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How I Turned a Hobby into a Career

Rachel Serwetz
Rachel Serwetz
June 25, 2019
How I Turned a Hobby into a Career

It’s true — I turned my hobby into a full-time career by consistently leaning into my interests. Initially, I had no idea where these interests would lead me, but I knew I enjoyed them. The career path I have forged over the past six years has left me tremendously confident and excited for what lies ahead.

Here’s how I did it:

As a Human Development major at Binghamton, the School of Management’s career office told me quite simply, “We cannot help you.” This motivated me to teach myself about job searching, networking, interviewing, and how to break into the business world. I reached out to 100 Binghamton alumni and chatted with 50 of them, gaining as much insight as possible. At the time, I was focused on the world of consulting, and almost didn’t realize the byproduct of what I was doing- I was learning about consulting, networking, and how to be a professional all at once.

Furthermore, concentrating on effective job searching techniques for seven months landed me a job at Goldman Sachs. In the four to five years that followed, I ended up being referred to over 100 young adults to help them with their resumes, interviews, as well as their own job-searching journey. In fact, these conversations led me to create a process and a written assessment to help someone answer the question, “How do I figure out what job I even want?” This is where WOKEN was born, as I visualized a way to help build scalable tools so that every professional could solve that very question.

I dove deeper into this arena by volunteering at a non-profit for two years, while maintaining my day-job. This experience allowed me to act as a career coach and help professionals break into their ideal career. I was immersed into this world before ever thinking I would become a certified coach — I simply enjoyed doing it.

Meanwhile, my job in Operations Cash Management at a bank was completely irrelevant to my actual interests. Still, I found other ways to break into Human Resources-like projects. To be honest, I wasn’t even aware these tasks were HR related, but I knew I loved fixing problems that surrounded talent/skills development, recruiting, and social impact.

It became clear that I should move into a full-time HR role. Luckily through my leadership on previous HR related projects, I was able to make that initial transition seamlessly. But, once I felt that role coming to an end, I had trouble figuring out what I wanted to do next, and struggled with this for five long months.

I ended up leveraging the help from coaches to learn where they received their training, eventually deciding to go after this similar training myself. I achieved an Advanced Diploma from NYU in Coaching, which included four part-time courses. The program allowed me to start thinking about how to become a traditional career coach, essentially leading to the start of my own business. I began to truly formalize my process of helping others, and wrote all my advice down into what would become a 200-page book. Again, I didn’t know where the Diploma program would lead, but it helped me lean closer into my interests, gain a deeper understanding of a process that I enjoyed, and led me to have several new ideas and innovations in the next few months.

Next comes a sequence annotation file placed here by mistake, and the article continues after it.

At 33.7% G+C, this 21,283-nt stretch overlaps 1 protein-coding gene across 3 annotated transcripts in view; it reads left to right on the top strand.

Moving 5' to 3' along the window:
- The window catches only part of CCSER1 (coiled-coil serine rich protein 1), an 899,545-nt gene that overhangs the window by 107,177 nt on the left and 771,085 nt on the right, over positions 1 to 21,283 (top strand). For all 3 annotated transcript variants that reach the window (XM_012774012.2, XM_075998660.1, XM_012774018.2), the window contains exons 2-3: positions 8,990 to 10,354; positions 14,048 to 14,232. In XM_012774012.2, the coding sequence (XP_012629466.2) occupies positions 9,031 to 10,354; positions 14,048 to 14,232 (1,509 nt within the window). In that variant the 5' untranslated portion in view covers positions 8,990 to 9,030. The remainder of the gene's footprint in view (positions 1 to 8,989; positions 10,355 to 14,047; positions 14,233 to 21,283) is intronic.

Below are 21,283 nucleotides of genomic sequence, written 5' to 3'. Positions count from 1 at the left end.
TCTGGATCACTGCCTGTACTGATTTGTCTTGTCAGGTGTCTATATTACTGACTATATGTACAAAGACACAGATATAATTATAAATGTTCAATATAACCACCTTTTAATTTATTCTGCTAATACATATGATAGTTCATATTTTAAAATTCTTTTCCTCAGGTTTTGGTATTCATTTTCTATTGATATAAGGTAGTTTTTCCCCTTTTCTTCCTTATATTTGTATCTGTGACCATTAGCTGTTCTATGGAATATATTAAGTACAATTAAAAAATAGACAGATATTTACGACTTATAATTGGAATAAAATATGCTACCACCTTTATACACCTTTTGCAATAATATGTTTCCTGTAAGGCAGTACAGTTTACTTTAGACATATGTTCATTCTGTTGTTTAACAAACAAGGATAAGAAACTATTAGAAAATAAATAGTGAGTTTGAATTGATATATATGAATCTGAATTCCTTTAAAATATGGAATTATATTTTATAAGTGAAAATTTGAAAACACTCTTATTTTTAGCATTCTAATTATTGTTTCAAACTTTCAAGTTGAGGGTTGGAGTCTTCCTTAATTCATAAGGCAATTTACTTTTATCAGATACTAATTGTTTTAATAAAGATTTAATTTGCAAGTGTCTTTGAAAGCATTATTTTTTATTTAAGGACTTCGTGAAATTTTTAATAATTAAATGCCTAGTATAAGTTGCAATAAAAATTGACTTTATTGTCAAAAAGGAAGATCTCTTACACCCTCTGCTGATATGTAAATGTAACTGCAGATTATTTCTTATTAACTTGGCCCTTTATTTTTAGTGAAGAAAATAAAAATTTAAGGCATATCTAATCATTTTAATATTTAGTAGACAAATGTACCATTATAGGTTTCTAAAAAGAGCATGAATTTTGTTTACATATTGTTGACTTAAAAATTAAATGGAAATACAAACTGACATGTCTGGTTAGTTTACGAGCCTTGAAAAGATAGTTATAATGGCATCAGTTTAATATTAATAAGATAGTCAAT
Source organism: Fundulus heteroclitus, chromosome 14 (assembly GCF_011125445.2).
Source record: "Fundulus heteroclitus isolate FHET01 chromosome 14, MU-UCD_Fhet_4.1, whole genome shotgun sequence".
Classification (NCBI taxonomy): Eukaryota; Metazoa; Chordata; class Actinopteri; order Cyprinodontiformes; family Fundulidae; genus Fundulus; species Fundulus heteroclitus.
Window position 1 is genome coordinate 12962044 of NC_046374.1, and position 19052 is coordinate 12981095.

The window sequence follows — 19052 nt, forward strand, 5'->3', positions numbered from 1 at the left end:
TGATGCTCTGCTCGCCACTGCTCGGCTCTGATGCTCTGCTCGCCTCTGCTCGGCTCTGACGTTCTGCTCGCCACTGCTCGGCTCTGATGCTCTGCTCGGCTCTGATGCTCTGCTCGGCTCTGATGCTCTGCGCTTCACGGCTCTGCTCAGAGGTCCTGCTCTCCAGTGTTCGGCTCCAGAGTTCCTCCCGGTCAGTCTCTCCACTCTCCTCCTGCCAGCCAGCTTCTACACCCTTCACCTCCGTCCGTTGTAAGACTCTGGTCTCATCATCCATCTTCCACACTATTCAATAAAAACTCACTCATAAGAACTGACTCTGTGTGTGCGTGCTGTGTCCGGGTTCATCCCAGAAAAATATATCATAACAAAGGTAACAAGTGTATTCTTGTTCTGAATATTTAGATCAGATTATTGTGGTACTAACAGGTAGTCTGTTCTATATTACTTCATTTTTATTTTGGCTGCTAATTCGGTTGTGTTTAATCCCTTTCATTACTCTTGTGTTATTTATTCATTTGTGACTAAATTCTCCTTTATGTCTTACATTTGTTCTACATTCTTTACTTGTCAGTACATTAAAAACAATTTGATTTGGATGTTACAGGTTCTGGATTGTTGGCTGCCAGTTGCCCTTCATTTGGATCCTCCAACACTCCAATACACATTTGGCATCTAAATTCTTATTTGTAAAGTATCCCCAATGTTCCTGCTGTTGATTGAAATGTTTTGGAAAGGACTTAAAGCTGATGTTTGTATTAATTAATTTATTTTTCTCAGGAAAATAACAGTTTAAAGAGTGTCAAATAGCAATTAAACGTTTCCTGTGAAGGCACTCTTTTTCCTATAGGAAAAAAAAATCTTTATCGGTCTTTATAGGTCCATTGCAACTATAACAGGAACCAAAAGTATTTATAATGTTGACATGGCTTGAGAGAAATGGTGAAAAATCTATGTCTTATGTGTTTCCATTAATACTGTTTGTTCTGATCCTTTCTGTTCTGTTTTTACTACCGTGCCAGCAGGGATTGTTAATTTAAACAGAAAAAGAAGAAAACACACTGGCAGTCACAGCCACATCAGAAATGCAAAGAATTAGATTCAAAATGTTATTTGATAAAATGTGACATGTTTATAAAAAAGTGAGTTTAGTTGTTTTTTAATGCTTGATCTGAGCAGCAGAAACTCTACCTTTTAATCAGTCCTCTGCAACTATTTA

What developed

However, I quickly learned that traditional career coaching wasn’t scalable, even though I was saying the same thing to so many individuals. Luckily, I crossed paths with a UX designer who asked, “Do you know anyone who needs a prototype?” I didn’t know what a prototype was but I knew I needed a way to scale my value to others, so I immediately said, “Me!”

Ever since, I’ve been building a web platform focused on career exploration to help professionals figure out what job they’ll love. Now, we are working on growing that platform into a comprehensive personal career portal. Looking back, the coaching diploma taught me the psychology behind coaching and gave me the power to leverage this understanding through the use of technology.

To me, entrepreneurship should be born organically out of noticing patterns and solving others’ problems. However, any career path can be paved the same exact way. The point is: Dive head first into things you love, even if you don’t immediately know how it will benefit you. Because you may not immediately know the benefit, it allows you to discover it. It will require you to trust in the fact that your interests, affinities, capabilities and passions will take you to new heights, expanding your potential and your opportunities. Though you may have a current career plan in your mind, by diving into new experiences you simply enjoy, it’s likely you will realize an outcome beyond what you could have ever imagined.

How I Turned a Hobby into a Career

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Rachel Serwetz’ early professional experience was at Goldman Sachs in Operations and at Bridgewater Associates in HR. From there, she was trained as a coach at NYU and became a certified coach through the International Coach Federation. After this, she worked in HR Research at Aon Hewitt and attained her Technology MBA at NYU Stern. Throughout her career, she has helped hundreds of professionals with career exploration and for the past 4.5+ years she has been building her company, WOKEN, which is an online career exploration platform to coach professionals through the process of clarifying their ideal job and career path. She is also an Adjunct Professor of Entrepreneurship at Binghamton University and has served as a Career Coach through the Flatiron School, Columbia University, WeWork, and Project Activate.

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